Wizards Coach Randy Wittman reacts during game against the Charlotte Hornets on Sunday. (Alex Brandon/AP)

The Washington Wizards will conclude their 2015-16 campaign Wednesday night when they host the Atlanta Hawks at Verizon Center. Their best players may or may not play. John Wall has a sore right knee. Bradley Beal’s pelvis is bothering him. Nene is aching. They would suit up if the game mattered. But Game No. 82 doesn’t hold any significance beyond the possibility of completing a lost season with a .500 record.

It wasn’t supposed to conclude with a meaningless contest in mid-April. Based on preseason prognostications, the Wizards should be preparing for the playoffs, maybe even resting players for a postseason run that would last at least until the middle of next month as it has the last two springs. But while the Hawks will continue on to the postseason, the Wizards’ unsatisfying season will come to a close Wednesday, setting the stage for a pivotal summer overhaul that could begin in earnest with a coaching change.

Wednesday will mark the end of Randy Wittman’s fourth full campaign and perhaps his tenure as head coach in Washington. Next season will be the third year of his three-year contract, which pays him more than $3 million per season. But it isn’t fully guaranteed and NBA sources say he is unlikely to return for the 2016-17 campaign. Wizards President Ernie Grunfeld has at least another guaranteed year left on his contract and is expected to return for his 14th campaign as the organization’s chief decision-maker.

Since taking over for the late Flip Saunders in January 2012, Wittman has amassed a 177-199 regular season record. He snapped the franchise’s five-year playoff drought with berths the past two seasons by getting the team, which was 2-15 when he was promoted, to buy in on his emphasis on playing better defense.

Wizards team President Ernie Grunfeld introducing Randy Wittman as the team’s head coach on Jan. 24, 2012. (Jonathan Newton/The Washington Post)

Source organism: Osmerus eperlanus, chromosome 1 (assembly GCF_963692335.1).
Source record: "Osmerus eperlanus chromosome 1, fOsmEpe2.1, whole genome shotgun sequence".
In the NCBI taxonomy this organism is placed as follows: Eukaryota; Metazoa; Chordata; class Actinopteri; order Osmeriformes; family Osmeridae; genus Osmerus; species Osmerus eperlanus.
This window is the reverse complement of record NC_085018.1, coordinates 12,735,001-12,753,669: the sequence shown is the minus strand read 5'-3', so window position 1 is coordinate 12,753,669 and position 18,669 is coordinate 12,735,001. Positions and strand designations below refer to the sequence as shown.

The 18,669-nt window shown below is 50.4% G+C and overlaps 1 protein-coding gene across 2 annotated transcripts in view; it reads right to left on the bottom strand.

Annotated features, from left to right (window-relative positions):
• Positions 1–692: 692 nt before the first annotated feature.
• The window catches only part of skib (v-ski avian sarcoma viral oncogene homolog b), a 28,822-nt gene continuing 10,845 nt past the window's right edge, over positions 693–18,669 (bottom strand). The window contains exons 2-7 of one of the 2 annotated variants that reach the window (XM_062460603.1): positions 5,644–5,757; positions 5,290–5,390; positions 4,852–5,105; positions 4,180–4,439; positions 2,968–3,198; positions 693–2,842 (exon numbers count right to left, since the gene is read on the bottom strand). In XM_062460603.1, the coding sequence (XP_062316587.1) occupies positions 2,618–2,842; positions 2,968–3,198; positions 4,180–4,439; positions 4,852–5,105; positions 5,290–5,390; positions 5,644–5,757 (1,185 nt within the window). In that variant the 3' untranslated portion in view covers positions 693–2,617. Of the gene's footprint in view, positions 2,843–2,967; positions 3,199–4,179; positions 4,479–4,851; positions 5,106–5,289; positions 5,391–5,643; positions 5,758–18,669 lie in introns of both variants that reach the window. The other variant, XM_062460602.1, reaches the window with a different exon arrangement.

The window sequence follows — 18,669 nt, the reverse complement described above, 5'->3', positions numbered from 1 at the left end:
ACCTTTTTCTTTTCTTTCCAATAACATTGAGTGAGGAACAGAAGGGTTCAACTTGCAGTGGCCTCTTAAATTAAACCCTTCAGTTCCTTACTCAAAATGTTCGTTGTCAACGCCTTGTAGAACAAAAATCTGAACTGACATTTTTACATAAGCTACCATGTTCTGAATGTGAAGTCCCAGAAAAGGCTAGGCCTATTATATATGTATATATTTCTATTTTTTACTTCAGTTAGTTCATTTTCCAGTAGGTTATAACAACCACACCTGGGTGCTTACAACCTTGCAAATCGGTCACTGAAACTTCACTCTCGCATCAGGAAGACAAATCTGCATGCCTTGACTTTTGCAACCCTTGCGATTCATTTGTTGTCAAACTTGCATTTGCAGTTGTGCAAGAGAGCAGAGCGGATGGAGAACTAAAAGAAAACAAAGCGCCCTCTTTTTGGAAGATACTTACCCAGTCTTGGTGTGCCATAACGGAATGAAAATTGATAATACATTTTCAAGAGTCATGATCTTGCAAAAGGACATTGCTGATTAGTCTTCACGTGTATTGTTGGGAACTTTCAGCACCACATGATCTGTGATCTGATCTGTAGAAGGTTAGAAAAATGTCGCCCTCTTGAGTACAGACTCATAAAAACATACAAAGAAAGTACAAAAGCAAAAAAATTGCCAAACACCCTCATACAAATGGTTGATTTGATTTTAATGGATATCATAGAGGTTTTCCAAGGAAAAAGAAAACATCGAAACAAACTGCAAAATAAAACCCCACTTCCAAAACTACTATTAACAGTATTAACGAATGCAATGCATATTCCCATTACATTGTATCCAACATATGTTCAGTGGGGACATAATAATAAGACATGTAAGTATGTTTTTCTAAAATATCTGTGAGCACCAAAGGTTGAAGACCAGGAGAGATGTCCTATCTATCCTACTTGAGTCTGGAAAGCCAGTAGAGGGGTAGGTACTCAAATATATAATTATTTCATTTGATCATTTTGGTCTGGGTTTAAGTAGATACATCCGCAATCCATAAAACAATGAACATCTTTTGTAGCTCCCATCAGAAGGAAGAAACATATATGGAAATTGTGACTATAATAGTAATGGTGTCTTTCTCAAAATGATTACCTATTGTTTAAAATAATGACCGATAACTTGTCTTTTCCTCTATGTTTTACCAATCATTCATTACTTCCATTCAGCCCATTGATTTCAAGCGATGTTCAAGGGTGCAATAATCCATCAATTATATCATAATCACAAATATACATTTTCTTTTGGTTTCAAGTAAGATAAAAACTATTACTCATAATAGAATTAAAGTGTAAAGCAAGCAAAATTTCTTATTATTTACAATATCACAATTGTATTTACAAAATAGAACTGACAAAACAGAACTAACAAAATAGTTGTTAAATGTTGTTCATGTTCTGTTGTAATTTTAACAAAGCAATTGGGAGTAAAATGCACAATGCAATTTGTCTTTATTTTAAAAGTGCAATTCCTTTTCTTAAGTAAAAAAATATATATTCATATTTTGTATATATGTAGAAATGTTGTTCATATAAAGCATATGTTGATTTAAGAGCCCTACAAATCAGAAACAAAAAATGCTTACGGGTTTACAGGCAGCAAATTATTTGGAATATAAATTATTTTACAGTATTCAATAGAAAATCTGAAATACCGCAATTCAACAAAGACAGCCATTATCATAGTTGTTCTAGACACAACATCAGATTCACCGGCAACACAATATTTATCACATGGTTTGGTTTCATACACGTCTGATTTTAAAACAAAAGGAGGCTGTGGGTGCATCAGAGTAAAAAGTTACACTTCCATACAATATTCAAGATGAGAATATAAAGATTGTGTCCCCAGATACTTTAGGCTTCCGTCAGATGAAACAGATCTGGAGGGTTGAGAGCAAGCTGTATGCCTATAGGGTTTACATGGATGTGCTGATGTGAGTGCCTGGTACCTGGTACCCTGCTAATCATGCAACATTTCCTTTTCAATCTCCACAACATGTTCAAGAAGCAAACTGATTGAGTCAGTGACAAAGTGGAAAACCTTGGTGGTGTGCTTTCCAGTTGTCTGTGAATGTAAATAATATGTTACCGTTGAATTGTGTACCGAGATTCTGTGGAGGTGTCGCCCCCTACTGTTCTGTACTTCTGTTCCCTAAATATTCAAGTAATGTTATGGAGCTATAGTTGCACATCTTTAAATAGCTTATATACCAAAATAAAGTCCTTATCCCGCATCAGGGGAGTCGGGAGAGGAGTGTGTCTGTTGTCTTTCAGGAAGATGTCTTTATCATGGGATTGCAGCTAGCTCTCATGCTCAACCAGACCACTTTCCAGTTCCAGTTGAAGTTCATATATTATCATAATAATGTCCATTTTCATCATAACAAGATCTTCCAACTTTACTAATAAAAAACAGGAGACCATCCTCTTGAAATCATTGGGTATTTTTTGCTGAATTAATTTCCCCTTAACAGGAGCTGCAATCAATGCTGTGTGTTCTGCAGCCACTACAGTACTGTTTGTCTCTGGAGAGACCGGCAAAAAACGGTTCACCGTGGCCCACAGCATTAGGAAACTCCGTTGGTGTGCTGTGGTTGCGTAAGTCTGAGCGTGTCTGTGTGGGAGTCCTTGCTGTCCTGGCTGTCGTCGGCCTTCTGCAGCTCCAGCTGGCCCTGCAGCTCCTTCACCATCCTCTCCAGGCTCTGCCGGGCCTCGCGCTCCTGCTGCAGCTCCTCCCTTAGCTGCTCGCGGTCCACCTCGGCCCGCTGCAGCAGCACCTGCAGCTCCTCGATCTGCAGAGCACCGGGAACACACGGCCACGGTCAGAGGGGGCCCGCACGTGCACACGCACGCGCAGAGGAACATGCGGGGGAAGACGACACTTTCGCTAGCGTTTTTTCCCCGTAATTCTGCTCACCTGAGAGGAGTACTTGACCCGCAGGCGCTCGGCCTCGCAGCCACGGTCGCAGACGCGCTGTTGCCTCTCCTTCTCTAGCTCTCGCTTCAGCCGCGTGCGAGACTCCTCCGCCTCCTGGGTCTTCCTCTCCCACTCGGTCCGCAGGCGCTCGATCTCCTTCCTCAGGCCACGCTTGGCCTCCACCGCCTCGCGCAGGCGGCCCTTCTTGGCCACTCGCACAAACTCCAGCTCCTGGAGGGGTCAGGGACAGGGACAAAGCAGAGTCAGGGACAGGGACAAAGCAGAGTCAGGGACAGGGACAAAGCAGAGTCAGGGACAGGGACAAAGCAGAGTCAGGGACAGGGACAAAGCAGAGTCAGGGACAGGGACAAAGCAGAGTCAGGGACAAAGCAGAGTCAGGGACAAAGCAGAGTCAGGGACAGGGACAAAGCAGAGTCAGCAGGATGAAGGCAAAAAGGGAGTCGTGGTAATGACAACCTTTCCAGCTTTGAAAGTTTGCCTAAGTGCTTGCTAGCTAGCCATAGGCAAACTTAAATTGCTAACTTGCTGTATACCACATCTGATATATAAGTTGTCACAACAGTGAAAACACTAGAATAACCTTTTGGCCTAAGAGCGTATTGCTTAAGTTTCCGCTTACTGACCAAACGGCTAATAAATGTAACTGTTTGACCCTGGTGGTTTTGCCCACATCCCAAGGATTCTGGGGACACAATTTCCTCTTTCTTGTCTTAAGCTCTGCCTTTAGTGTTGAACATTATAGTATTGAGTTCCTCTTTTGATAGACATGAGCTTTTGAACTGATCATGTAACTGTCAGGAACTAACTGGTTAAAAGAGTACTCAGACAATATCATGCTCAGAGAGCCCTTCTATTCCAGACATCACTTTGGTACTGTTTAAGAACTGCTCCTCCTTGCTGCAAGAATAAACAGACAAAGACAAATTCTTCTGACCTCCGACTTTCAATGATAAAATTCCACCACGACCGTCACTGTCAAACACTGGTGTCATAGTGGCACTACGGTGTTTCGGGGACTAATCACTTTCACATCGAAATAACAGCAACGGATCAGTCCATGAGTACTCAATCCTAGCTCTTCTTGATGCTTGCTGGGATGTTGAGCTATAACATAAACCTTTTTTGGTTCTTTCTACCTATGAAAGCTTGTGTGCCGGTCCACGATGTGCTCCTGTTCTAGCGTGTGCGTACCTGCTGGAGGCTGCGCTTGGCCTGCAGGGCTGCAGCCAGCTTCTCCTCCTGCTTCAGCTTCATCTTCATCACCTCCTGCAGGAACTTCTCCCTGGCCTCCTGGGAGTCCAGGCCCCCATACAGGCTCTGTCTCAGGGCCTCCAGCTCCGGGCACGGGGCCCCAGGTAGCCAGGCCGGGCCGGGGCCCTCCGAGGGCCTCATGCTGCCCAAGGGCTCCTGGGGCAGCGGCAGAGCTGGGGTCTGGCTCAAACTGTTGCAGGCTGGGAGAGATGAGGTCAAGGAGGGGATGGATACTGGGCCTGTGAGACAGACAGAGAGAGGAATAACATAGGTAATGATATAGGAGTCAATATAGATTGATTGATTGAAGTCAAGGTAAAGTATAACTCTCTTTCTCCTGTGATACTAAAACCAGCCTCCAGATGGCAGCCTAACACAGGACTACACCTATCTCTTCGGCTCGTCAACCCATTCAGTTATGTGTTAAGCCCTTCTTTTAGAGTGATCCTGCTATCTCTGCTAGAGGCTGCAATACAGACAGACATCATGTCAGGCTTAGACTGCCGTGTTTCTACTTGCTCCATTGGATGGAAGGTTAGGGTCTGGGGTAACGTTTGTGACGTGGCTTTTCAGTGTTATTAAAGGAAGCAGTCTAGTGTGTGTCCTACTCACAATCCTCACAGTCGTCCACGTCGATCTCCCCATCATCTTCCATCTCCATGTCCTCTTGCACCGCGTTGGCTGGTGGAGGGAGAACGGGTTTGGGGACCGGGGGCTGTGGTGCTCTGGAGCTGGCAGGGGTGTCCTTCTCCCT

The Wizards accumulated a 12-9 record in the postseason under Wittman. They both concluded with six-game losses in the Eastern Conference semifinals. He was the first coach to lead the franchise to consecutive trips to the second round since Dick Motta in the late 1970s.

The team’s ascension was supposed to continue this season, but it hit an unexpected snag as it unsuccessfully assumed a new up-tempo playing style while freeing salary cap space for this offseason. The defensive identity vanished, and the Wizards sank from fifth in the league in defensive efficiency to 15th and from second in opponents’ field goal percentage to 24th.

Friction between Wittman and players was also apparent. Players, including Wall and Jared Dudley, openly questioned coaching decisions — such as rotations and the lack of in-game adjustments — throughout the season. The relationship between Wittman and Marcin Gortat, already chilly, got icier after Wittman called Gortat out after a blowout loss to the Oklahoma City Thunder in November. With one game left on the schedule, the disharmony and disappointing results have created a belief among players that Wittman senses he won’t be back.

What is certain is Washington’s upcoming roster makeover. Unless luck falls on their side and the draft lottery catapults them into the top three of the draft order, the Wizards won’t have a pick in June’s draft after trading their second-round selection as part of a package to acquire Kelly Oubre Jr. on draft night last June and shipping a top-nine protected selection in their Feb. 18 trade for Markieff Morris. But they will be very active otherwise.

Washington has, by design, eight players that will become unrestricted free agents this summer. Nene, Dudley, Alan Anderson, Ramon Sessions, Garrett Temple, J.J. Hickson, and Marcus Thornton will all become unrestricted free agents July 1. Drew Gooden III and Jarell Eddie have team options for next season that will not get picked up, so they will join the free agent fray once those decisions are officially made. Beal is Washington’s lone restricted free agent, meaning the Wizards can match any offer he receives on the market; he is expected to re-sign with Washington.

Trading players under contract next year and beyond is also a possibility as the Wizards seek to acquire a top-flight talent either through free agency or a trade. Washington will have the cap room to absorb a big contract: Based on the projected $90 million salary cap for next season, the Wizards will have $27,410,635 in cap room plus a $2.898 million mid-level exception the league grants teams under the cap. Additionally, under league rules the Wizards can go over the cap to re-sign some of their own players.

The relationship between Randy Wittman and Marcin Gortat, already chilly, got icier after Wittman called Gortat out after a blowout loss to the Oklahoma City Thunder in November. (Alex Brandon/AP)

Washington envisioned jumping into the offseason with positive momentum, with a shiny deep postseason run to use to coax top free agents — maybe even Kevin Durant — and take the next step in the NBA’s pecking order. But it didn’t happen as imagined and the Wizards can only hope the offseason produces better results.